It is good that Moyes is being cautious over transfers as West Ham have wasted huge amounts of money in the past on players that just do not suit the club but the Scotsman is taking this to a new extreme which could end up seriously punishing his side.
An example of this is the pursuit of Marseille Centre-back Duje Caleta-Car. In the summer, Moyes bid £20 million for the Croatian which was rejected by the French club but it was obvious that the 24-year-old was a player that West Ham were seriously keen on, having been a long-term target.
With the season ending injury to Angelo Ogbonna and Issa Diop’s horrendous form, a Centre-back was high on the wish list in January. Naturally the club went back in for Caleta-Carr but were refusing to budge from a loan to buy deal. Marseille, who are in dire financial issues, were asking for £15 million for one of their prized assets which was £5 million lower than what West Ham originally bid for the player just months previously. It just did not make any sense.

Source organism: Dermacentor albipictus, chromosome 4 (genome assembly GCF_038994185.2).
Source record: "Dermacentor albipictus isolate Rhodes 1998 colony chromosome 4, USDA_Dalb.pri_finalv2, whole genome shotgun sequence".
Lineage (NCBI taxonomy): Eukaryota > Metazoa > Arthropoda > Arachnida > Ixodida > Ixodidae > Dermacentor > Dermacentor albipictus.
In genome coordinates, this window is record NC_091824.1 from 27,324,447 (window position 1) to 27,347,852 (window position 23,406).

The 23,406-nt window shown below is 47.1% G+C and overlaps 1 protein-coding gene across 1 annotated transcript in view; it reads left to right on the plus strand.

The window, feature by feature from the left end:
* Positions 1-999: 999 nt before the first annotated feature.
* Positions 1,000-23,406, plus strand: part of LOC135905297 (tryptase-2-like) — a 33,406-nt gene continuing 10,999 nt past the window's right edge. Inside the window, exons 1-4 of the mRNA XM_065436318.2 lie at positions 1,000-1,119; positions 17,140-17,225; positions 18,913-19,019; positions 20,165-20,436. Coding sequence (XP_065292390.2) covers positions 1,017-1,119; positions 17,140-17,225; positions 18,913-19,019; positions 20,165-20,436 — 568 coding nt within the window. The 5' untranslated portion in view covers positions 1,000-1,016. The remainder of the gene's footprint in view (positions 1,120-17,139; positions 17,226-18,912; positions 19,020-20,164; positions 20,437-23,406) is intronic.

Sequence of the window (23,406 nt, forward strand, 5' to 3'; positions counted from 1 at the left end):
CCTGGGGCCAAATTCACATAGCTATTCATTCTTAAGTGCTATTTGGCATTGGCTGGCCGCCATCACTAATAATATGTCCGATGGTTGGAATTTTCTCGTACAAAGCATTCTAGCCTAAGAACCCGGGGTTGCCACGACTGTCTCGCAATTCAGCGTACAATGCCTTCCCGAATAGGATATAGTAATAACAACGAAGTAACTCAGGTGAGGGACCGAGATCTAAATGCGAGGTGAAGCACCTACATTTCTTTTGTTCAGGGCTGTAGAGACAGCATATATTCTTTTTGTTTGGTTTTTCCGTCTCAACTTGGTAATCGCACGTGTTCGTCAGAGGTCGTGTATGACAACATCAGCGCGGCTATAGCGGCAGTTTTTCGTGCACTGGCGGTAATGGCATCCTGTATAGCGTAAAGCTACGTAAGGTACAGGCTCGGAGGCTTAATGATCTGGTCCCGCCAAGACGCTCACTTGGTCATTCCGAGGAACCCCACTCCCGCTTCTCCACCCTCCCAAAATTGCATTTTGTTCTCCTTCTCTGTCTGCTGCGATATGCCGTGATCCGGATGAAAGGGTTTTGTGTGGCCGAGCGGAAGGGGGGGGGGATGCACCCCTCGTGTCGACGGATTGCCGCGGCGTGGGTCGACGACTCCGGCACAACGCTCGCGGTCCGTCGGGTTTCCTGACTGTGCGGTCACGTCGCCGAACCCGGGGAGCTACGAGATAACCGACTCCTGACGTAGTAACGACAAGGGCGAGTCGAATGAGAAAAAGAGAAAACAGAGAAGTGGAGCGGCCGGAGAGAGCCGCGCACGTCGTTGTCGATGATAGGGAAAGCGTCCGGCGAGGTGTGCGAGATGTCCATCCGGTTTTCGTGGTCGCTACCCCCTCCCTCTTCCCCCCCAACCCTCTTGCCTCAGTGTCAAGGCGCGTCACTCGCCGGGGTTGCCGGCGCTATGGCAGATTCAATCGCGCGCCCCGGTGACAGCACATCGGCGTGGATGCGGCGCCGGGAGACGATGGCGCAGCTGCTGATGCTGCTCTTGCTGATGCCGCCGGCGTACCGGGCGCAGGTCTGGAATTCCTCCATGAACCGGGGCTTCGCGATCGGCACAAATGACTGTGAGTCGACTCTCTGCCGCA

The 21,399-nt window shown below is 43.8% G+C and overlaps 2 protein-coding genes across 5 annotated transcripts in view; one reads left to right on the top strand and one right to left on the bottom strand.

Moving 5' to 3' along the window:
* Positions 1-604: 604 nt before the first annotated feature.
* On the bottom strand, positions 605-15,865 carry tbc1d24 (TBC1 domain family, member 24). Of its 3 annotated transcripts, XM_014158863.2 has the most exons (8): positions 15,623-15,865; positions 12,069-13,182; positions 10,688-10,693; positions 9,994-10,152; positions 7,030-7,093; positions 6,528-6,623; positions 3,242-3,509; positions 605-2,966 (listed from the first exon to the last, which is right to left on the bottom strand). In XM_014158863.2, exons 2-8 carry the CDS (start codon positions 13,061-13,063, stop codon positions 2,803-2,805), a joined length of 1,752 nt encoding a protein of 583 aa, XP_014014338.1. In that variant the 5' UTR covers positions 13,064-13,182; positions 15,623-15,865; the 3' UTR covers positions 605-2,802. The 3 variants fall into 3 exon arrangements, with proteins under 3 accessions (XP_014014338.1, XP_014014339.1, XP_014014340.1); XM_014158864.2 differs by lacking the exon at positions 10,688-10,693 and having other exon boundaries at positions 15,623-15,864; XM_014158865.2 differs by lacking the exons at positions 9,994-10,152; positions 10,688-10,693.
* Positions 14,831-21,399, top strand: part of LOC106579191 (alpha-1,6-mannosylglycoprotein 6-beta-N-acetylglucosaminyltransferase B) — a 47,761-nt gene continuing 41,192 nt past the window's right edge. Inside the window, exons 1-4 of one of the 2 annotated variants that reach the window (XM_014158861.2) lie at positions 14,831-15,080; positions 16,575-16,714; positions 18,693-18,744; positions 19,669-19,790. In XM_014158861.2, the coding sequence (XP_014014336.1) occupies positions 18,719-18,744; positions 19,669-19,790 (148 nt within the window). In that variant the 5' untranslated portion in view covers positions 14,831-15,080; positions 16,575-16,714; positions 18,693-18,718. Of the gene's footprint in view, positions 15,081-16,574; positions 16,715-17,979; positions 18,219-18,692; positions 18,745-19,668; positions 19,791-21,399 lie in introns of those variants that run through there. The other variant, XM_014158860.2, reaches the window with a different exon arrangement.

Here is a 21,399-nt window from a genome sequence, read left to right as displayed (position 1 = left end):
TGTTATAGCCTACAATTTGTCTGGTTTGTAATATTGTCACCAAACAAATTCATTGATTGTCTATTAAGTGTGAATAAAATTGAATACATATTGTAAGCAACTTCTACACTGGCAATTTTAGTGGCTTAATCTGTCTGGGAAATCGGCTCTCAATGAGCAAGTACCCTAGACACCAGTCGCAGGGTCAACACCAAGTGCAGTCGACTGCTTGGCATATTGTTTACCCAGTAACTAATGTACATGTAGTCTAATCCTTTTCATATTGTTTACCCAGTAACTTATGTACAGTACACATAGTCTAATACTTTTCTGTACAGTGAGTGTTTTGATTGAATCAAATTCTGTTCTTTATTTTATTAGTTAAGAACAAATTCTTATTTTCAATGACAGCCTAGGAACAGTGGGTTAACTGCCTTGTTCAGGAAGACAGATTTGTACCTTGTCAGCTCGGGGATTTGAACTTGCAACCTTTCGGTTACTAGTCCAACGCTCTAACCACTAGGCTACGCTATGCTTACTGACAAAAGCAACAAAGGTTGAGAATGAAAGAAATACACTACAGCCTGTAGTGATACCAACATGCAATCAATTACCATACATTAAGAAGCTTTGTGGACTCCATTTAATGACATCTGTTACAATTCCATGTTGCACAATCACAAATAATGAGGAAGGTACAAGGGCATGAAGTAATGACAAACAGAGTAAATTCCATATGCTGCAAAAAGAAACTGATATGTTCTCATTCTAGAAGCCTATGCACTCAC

The club have always been very unorthodox when it comes to transfers but this needs to change very soon because West Ham will find it very hard to move forwards with the current system.
According to reliable West Ham source ExWHUemployee, the club have a list of around 30 or so players for each position and just work their way down that list trying to find the best deal possible, both money and ability-wise. For a Premier League club the size of West Ham, this is laughable.
With the new investment from Czech billionaire Daniel Křetínský, money shouldn’t really be an issue and the club certainly shouldn’t be sacrificing quality over price within reason.
The scattergun approach to transfers may have worked in the past but this was more down to luck and it certainly isn’t good enough for a team fighting for Europe. Structure in the transfer department is desperately needed and the best way to do that is to appoint a director of football.
Under Pellegrini’s reign, Mario Husillos was in the role and the pair were able to identify the players they wanted and quick to get deals done. Of course, many of the signings the pair made were horrendous but they were efficient in getting them over the line. It would be very smart for West Ham to bring in a DOF but it would have to be the right person and ideally, they should be chosen by Moyes.